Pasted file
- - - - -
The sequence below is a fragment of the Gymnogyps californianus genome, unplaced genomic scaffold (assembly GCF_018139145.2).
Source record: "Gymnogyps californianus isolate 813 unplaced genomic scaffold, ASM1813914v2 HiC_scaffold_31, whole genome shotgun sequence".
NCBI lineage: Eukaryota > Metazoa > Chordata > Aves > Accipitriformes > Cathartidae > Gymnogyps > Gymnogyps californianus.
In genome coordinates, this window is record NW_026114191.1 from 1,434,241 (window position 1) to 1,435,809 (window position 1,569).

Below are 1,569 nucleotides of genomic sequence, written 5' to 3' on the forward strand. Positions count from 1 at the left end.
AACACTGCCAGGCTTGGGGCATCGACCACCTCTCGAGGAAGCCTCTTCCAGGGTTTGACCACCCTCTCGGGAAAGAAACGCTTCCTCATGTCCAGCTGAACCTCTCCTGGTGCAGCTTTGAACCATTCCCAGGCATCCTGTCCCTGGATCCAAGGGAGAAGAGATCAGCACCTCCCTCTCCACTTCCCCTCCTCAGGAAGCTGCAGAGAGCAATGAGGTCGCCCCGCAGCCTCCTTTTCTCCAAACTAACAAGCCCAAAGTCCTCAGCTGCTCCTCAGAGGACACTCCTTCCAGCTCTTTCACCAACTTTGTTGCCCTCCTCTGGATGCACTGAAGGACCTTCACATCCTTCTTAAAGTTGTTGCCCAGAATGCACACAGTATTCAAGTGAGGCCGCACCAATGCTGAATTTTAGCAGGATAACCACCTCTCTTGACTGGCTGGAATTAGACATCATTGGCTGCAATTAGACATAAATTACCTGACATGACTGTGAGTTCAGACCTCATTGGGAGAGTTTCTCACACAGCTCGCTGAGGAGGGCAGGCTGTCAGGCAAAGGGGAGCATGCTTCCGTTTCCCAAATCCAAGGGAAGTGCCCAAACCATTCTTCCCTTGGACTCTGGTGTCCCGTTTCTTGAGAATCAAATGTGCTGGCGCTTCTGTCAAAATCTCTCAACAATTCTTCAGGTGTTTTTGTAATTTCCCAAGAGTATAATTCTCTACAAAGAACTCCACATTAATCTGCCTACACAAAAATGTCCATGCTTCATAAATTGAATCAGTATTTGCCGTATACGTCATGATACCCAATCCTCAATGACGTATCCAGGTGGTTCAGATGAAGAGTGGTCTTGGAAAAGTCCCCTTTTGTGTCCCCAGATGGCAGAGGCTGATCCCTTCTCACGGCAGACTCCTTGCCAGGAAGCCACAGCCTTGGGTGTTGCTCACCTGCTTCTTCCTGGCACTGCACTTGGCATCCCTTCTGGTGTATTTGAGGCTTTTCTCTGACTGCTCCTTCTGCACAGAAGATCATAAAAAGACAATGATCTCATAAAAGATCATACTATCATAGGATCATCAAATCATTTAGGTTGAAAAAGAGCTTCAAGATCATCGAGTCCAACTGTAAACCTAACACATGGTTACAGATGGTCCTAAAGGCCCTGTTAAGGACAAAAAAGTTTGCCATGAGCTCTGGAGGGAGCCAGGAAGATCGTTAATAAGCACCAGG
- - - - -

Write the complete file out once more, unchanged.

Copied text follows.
The sequence below is a fragment of the Gymnogyps californianus genome, unplaced genomic scaffold (assembly GCF_018139145.2).
Source record: "Gymnogyps californianus isolate 813 unplaced genomic scaffold, ASM1813914v2 HiC_scaffold_31, whole genome shotgun sequence".
NCBI lineage: Eukaryota > Metazoa > Chordata > Aves > Accipitriformes > Cathartidae > Gymnogyps > Gymnogyps californianus.
In genome coordinates, this window is record NW_026114191.1 from 1,434,241 (window position 1) to 1,435,809 (window position 1,569).

Below are 1,569 nucleotides of genomic sequence, written 5' to 3' on the forward strand. Positions count from 1 at the left end.
AACACTGCCAGGCTTGGGGCATCGACCACCTCTCGAGGAAGCCTCTTCCAGGGTTTGACCACCCTCTCGGGAAAGAAACGCTTCCTCATGTCCAGCTGAACCTCTCCTGGTGCAGCTTTGAACCATTCCCAGGCATCCTGTCCCTGGATCCAAGGGAGAAGAGATCAGCACCTCCCTCTCCACTTCCCCTCCTCAGGAAGCTGCAGAGAGCAATGAGGTCGCCCCGCAGCCTCCTTTTCTCCAAACTAACAAGCCCAAAGTCCTCAGCTGCTCCTCAGAGGACACTCCTTCCAGCTCTTTCACCAACTTTGTTGCCCTCCTCTGGATGCACTGAAGGACCTTCACATCCTTCTTAAAGTTGTTGCCCAGAATGCACACAGTATTCAAGTGAGGCCGCACCAATGCTGAATTTTAGCAGGATAACCACCTCTCTTGACTGGCTGGAATTAGACATCATTGGCTGCAATTAGACATAAATTACCTGACATGACTGTGAGTTCAGACCTCATTGGGAGAGTTTCTCACACAGCTCGCTGAGGAGGGCAGGCTGTCAGGCAAAGGGGAGCATGCTTCCGTTTCCCAAATCCAAGGGAAGTGCCCAAACCATTCTTCCCTTGGACTCTGGTGTCCCGTTTCTTGAGAATCAAATGTGCTGGCGCTTCTGTCAAAATCTCTCAACAATTCTTCAGGTGTTTTTGTAATTTCCCAAGAGTATAATTCTCTACAAAGAACTCCACATTAATCTGCCTACACAAAAATGTCCATGCTTCATAAATTGAATCAGTATTTGCCGTATACGTCATGATACCCAATCCTCAATGACGTATCCAGGTGGTTCAGATGAAGAGTGGTCTTGGAAAAGTCCCCTTTTGTGTCCCCAGATGGCAGAGGCTGATCCCTTCTCACGGCAGACTCCTTGCCAGGAAGCCACAGCCTTGGGTGTTGCTCACCTGCTTCTTCCTGGCACTGCACTTGGCATCCCTTCTGGTGTATTTGAGGCTTTTCTCTGACTGCTCCTTCTGCACAGAAGATCATAAAAAGACAATGATCTCATAAAAGATCATACTATCATAGGATCATCAAATCATTTAGGTTGAAAAAGAGCTTCAAGATCATCGAGTCCAACTGTAAACCTAACACATGGTTACAGATGGTCCTAAAGGCCCTGTTAAGGACAAAAAAGTTTGCCATGAGCTCTGGAGGGAGCCAGGAAGATCGTTAATAAGCACCAGG